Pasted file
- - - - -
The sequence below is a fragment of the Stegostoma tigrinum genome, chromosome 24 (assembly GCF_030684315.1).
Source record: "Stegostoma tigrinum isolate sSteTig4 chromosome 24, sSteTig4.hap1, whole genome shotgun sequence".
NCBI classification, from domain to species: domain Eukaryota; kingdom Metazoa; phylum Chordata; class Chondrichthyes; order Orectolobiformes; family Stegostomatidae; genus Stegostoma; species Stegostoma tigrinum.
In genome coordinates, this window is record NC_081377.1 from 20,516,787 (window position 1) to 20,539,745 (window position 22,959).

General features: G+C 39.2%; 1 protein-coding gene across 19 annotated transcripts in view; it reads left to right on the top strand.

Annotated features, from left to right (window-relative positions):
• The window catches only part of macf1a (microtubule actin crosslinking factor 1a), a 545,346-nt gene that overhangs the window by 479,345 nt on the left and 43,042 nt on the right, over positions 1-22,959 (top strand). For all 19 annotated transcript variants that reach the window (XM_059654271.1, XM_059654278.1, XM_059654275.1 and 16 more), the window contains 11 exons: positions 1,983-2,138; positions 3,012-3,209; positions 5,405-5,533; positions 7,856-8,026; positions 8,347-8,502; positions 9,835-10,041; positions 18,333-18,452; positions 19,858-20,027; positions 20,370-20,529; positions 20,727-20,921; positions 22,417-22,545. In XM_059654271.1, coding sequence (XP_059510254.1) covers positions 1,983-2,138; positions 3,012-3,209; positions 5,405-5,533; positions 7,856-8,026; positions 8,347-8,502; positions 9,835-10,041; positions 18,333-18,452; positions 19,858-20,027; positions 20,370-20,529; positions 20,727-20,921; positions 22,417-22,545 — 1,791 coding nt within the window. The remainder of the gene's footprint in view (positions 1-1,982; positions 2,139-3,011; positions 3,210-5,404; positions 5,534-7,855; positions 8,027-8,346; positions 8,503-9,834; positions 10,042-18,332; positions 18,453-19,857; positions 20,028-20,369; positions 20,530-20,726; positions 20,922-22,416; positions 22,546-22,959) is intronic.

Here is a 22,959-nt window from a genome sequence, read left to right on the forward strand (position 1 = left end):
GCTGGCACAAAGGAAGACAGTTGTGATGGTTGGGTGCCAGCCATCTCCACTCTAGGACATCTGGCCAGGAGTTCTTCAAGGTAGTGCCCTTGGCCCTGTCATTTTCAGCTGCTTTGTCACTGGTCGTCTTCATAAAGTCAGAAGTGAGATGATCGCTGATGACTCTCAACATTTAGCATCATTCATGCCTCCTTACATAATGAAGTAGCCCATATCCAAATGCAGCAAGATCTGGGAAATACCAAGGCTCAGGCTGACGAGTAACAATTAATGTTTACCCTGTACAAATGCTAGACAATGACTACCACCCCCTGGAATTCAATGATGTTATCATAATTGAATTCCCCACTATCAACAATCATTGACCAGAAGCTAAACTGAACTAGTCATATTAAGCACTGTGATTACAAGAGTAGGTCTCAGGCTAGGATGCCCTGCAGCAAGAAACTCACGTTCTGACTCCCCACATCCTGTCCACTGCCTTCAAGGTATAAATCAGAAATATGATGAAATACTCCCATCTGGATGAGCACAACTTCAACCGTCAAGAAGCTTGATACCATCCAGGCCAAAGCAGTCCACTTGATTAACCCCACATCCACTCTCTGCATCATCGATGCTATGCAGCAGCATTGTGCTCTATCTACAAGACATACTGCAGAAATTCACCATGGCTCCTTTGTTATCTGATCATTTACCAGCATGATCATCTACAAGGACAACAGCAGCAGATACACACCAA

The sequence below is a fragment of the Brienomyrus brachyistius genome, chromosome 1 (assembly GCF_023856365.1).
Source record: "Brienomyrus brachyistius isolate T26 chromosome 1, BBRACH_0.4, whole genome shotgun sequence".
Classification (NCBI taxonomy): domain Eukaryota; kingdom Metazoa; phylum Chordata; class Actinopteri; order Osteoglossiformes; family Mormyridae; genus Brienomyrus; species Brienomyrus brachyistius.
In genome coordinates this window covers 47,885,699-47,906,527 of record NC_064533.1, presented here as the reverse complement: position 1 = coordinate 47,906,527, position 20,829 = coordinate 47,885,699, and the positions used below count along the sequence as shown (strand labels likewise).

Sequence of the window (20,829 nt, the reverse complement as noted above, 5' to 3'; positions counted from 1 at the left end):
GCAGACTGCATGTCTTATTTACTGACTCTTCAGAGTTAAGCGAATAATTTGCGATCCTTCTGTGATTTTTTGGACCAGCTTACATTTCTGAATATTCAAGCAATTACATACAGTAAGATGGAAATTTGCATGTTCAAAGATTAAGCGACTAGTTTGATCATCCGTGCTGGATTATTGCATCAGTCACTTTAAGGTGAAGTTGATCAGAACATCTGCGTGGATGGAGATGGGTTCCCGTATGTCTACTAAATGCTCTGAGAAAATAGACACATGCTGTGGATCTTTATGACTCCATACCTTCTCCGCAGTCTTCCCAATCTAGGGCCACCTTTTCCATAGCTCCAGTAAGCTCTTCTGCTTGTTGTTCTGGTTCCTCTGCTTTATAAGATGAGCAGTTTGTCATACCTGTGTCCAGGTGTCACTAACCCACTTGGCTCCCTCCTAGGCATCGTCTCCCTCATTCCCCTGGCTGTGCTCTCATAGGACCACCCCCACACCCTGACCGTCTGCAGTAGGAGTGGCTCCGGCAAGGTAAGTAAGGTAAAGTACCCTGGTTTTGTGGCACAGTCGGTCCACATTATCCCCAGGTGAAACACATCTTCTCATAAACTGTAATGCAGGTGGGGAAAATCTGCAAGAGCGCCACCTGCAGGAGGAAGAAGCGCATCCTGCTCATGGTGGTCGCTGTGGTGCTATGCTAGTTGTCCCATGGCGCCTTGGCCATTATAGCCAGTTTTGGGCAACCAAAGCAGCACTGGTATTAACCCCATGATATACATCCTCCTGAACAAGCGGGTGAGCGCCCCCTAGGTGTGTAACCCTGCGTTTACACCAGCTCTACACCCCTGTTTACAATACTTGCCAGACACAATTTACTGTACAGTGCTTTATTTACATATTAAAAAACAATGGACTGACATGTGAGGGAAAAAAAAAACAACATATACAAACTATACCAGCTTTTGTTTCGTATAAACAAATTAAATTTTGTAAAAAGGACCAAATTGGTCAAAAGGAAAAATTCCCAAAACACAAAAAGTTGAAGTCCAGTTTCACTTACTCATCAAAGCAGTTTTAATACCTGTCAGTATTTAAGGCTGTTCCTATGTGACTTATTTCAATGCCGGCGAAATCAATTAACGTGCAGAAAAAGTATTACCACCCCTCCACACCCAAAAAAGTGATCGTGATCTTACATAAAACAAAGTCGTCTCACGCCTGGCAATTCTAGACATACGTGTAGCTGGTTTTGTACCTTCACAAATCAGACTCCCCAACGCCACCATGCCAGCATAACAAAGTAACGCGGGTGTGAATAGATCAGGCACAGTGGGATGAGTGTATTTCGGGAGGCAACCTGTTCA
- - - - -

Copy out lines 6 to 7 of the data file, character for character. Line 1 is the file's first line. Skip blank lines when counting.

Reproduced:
Annotated features, from left to right (window-relative positions):
• The window catches only part of macf1a (microtubule actin crosslinking factor 1a), a 545,346-nt gene that overhangs the window by 479,345 nt on the left and 43,042 nt on the right, over positions 1-22,959 (top strand). For all 19 annotated transcript variants that reach the window (XM_059654271.1, XM_059654278.1, XM_059654275.1 and 16 more), the window contains 11 exons: positions 1,983-2,138; positions 3,012-3,209; positions 5,405-5,533; positions 7,856-8,026; positions 8,347-8,502; positions 9,835-10,041; positions 18,333-18,452; positions 19,858-20,027; positions 20,370-20,529; positions 20,727-20,921; positions 22,417-22,545. In XM_059654271.1, coding sequence (XP_059510254.1) covers positions 1,983-2,138; positions 3,012-3,209; positions 5,405-5,533; positions 7,856-8,026; positions 8,347-8,502; positions 9,835-10,041; positions 18,333-18,452; positions 19,858-20,027; positions 20,370-20,529; positions 20,727-20,921; positions 22,417-22,545 — 1,791 coding nt within the window. The remainder of the gene's footprint in view (positions 1-1,982; positions 2,139-3,011; positions 3,210-5,404; positions 5,534-7,855; positions 8,027-8,346; positions 8,503-9,834; positions 10,042-18,332; positions 18,453-19,857; positions 20,028-20,369; positions 20,530-20,726; positions 20,922-22,416; positions 22,546-22,959) is intronic.